“What should I look for when buying art?” That’s a question I am asked often and thought I’d share my thoughts with you. There are as many opinions on this subject as there are people, living and dead.
First, I’d say buy local, from a living artist. I do make a living supporting and helping local artists but also, why shouldn’t you?
Since this is my opinion – it is somewhat skewed towards my budget, tastes, and lifestyle. Still, people nod their heads affirmatively when I answer so here you go.
Buy what pleases you. It doesn’t matter if you’re matching colors on your coach (I hear lots of disdain from artists on this point) or filling an empty space in your foyer. For me though, I have to see a story.
I look for a story in the art, and that doesn’t need to be complicated. It could just be a martini glass, or a broken record rearranged into a Texas flag.
One of my favorite pieces is a photograph of an old typewriter keyboard by Jennifer Wilde (@jennywildephoto). The real story is what makes this image personal to me. Fond memories of my childhood, when I “discovered” an old typewriter that a neighbor threw out. I cleaned it up and got working properly. I still have it too.
Should you buy collectible art? I say if you like it, and have the funds, go for it. I do not collect art as an investment, however, and therefore do not advise anyone else to either.
If that is the route you’d like to take, study. Join art groups that tour, go to artist talks and visit galleries and talk to the gallerists. Educate yourself. You wouldn’t just start blindly investing in the stock market, you’d hire a broker. You can do the same with art.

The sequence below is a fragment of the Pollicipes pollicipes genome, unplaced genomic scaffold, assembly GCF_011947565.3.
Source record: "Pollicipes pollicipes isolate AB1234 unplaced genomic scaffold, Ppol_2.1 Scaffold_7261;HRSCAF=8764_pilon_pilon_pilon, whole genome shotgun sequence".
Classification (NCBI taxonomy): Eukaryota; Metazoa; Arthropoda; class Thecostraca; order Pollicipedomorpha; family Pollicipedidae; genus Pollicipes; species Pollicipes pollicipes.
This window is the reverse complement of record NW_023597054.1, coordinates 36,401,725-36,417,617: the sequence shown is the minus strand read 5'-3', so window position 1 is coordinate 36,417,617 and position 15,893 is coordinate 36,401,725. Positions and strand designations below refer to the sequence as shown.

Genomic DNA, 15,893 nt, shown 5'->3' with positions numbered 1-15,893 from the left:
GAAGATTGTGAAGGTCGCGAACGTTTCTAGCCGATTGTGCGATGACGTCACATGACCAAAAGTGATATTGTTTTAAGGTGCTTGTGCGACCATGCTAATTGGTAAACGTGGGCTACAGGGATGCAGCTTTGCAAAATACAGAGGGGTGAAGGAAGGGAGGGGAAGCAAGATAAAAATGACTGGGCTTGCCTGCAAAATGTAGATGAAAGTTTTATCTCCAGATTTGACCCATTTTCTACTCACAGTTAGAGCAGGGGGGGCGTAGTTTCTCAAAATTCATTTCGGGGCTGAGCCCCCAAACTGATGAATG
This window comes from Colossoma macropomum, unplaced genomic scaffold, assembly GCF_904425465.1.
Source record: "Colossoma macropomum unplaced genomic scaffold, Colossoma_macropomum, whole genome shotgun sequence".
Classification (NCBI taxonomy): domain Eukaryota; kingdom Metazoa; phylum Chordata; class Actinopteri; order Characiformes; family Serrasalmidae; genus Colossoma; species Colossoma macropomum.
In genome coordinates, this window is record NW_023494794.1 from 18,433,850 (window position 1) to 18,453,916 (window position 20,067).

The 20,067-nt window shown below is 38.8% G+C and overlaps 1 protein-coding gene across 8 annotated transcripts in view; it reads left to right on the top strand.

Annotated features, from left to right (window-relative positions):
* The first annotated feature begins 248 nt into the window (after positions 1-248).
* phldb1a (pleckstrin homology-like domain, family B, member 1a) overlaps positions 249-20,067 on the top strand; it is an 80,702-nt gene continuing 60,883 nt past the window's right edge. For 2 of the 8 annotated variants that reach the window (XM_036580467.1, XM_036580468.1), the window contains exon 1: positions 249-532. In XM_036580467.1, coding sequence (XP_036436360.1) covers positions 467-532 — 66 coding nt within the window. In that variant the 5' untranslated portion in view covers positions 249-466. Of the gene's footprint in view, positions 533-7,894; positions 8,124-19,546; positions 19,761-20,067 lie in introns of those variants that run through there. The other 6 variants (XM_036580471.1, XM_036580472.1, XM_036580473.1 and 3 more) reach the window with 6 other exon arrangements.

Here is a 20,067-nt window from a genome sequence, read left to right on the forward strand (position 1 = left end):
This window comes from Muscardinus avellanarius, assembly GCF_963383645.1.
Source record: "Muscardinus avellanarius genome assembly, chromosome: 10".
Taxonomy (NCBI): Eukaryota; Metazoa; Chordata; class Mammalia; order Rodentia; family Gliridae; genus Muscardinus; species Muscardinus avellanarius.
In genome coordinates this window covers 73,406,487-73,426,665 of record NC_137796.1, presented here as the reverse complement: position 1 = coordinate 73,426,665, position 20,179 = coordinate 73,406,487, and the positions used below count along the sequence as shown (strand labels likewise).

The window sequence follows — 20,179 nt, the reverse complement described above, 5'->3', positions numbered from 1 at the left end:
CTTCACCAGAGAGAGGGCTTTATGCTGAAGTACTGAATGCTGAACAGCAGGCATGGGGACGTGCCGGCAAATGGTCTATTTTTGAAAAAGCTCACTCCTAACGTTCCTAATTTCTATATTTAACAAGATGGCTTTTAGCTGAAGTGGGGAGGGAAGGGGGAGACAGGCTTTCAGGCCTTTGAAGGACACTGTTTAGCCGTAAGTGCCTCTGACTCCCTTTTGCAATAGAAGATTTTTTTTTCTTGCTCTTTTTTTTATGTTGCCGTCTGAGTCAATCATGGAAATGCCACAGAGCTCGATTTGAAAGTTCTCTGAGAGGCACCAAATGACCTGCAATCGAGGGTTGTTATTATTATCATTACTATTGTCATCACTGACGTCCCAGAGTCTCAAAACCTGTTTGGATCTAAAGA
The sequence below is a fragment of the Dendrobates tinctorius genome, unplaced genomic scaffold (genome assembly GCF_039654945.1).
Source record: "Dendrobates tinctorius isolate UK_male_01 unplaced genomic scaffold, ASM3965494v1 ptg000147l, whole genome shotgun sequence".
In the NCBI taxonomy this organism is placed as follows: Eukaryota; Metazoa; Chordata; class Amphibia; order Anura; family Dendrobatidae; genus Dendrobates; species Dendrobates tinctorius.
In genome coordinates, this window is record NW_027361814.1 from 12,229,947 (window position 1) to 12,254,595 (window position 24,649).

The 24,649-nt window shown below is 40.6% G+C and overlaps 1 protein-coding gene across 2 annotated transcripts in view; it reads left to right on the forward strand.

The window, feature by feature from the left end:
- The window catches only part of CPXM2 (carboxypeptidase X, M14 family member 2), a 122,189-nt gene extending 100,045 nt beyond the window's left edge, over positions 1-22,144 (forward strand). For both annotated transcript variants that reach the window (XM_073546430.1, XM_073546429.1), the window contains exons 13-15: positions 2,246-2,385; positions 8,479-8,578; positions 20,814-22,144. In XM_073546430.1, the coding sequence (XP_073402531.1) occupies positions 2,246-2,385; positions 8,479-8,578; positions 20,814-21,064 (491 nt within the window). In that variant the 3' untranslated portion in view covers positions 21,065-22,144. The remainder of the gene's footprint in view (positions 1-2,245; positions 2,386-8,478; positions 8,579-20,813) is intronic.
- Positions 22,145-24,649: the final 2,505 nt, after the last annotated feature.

What about new artists versus established artists? Looking around, I have many pieces by both. I really look for both quality and “my story” in my purchases. I like “gallery wrapped” canvas. It’s usually 1 1/2 inches thick or more and the canvas stretches around the back. For thinner canvas, plan on getting it framed.
Ready to get started? For you first excursion I want you to visit Valentina Atkinson’s gallery, Serrano Gallery.
Atkinson is also an artist and her shows are always top-notch in a relaxed atmosphere.
Friday evening gallerist Valentina Atkinson of Serrano Gallery hosts with The Consulate General of Mexico in Houston, the Mexican Tourism Board and Serrano Gallery present “THE FIFTH ELEMENT,” a group exhibit showcasing the work of four artists from Oaxaca, Mexico and a “Fifth Element.”
Artists: Rolando Rojas, Saul Castro, Dieder Mayes, Ixrael Montes, and a “V Element.” Curated by Armando Rodriguez and Lorena Morales. Silver Street Studios, 2000 Edwards Street, Houston, TX 77007. 6 – 9:00 p.m. For detailed directions visit www.serranogallery.com/v-element.
Cohen is an artist and founder of First Saturday Arts Market and the Market at Sawyer Yards, find him at ArtValet.com